Risk of Bacterial Meningitis in Children with Cochlear Implants: Study Released by CDC

On July 31 st , 2003 the Centers for Disease Control and Prevention (CDC) published the results of a study in the New England Journal of Medicine.  The study had two purposes: (1) to find out how many children who had cochlear implants got bacterial meningitis afterwards, and (2) to find out if there are factors that might make it more likely that someone would get meningitis after getting a cochlear implant.

The following is a report from the CDC about their study: 

The study was limited to children who were 6 years of age or younger when they got their implant because the majority of cases reported were in children in this age group, and because children in this age group will receive most implants in the future.  Children who had received their implant during the period from January 1, 1997, through August 6, 2002 were included.  Potential cases of bacterial meningitis were identified from reports to implant manufacturers, the FDA Adverse Events Reporting System, and CDC and state and local health department tracking systems.  In addition, study researchers contacted the parents of all the children in this group to ask them if their child had been seriously ill since getting the implant.

Some Basic Facts About the Study

  • A total of 4,262 children 6 years of age or younger received a cochlear implant during the period from January 1, 1997, through August 6, 2002.  This large study group was used to estimate how many of the children with cochlear implants got bacterial meningitis.  This number was then compared with the number of children of this age in the general population who got bacterial meningitis.
  • A smaller study group was used to find what factors made it more likely for someone with an implant to get meningitis.  This smaller study was made up of all 26 children with confirmed bacterial meningitis and a random sample of 200 children with implants who did not get bacterial meningitis after receiving the implant.
  • Detailed interviews of parents were done only for the small study group.  A review of medical records was also done.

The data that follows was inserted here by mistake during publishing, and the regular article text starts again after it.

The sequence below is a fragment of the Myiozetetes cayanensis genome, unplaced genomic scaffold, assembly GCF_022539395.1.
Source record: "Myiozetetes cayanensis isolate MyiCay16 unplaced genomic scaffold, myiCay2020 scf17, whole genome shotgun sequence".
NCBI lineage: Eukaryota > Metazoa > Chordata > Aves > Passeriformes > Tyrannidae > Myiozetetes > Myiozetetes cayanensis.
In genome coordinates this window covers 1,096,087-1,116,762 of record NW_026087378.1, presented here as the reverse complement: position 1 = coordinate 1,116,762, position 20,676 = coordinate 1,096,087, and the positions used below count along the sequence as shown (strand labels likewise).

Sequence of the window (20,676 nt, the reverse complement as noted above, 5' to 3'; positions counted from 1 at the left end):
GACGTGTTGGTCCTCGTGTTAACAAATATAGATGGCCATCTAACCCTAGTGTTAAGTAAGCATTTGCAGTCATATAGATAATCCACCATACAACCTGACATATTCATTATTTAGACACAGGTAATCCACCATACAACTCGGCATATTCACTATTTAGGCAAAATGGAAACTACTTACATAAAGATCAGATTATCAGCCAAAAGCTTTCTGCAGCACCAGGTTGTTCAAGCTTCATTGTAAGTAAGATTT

• The study was limited to children who received their cochlear implants in the United States .

Study Findings and Conclusions

The study found that:

  • Bacterial meningitis occurred more often in children with all types of cochlear implants than in children of the same age group in the general population.
  • The majority of cases of meningitis were caused by S. pneumoniae, a type of bacteria.
  • Children with an implant with a positioner were much more likely to get bacterial meningitis than children with other types of cochlear implants.  (The implant with a positioner was voluntarily taken of the market by the manufacturer in July 2002.)
  • Because the study was not able to find out how the positioner increased the risk for bacterial meningitis, it was not clear whether removing the implant would lower the risk and we cannot make recommendations about that.  The removal procedure could place the child at risk for meningitis or other related complications following surgery.
  • Children with a cochlear implant who had inner ear malformations and cerebrospinal fluid leaks were at increased risk for bacterial meningitis.
  • Children should be up to date on vaccines at least 2 weeks before having a cochlear implant in they are not already up-to-date on these vaccinations. 
  • Parents of children who have already received an implant should check with their child's doctor to ensure that their child is up to date on all vaccinations.
  • Doctors and other health care providers should review vaccination records of their patients who are cochlear implant recipients or candidates to ensure that they have received pneumococcal vaccinations based on the age-appropriate schedules for high risk people and that they have received age-appropriate Hib vaccinations.
  • Parents of children with cochlear implants should be watchful for possible signs and symptoms of meningitis and seek prompt attention for any bacterial infection their child might have.  Any questions parents have about their child's health should be discussed with the child's doctor.
  • Parents of children with cochlear implants should also be watchful for signs and symptoms of an ear infection, which can include ear pain, fever, and decreased appetite.  Parents should seek prompt medical attention for any possible ear infections.
  • Parents should talk about the risks or cochlear implants with their child's doctor and should discuss whether their child has certain medical conditions that might make him or her more likely to get meningitis.

*Note:  The study included only the 26 children with confirmed bacterial meningitis that occurred before September 15, 2002.  In the months since that date, six additional cases of meningitis have occurred in the group of children who received their implant when they were 6 years of age or younger.  Any additional cases of bacterial meningitis in cochlear implant recipients should be reported to CDC's Early Hearing Detection and Intervention Program by calling 1-877-232-4327 (voice), 1-800-232-7672 (TTY)

Parents can find out more about this study and about their child's health and risks by calling the CDC's Immunization Hotline.

Telephone English:  800-232-2522  Spanish:  800-232-0233
Hours of operation:  Monday - Friday 8:00 am - 11:00 pm EST
TTY 800-243-7889

To see the complete article, visit CDC's we site at http://www.cdc.gov/ncbddd/ehdi

For questions that apply specifically to a child's health, parents should contact their child's primary health care provider.

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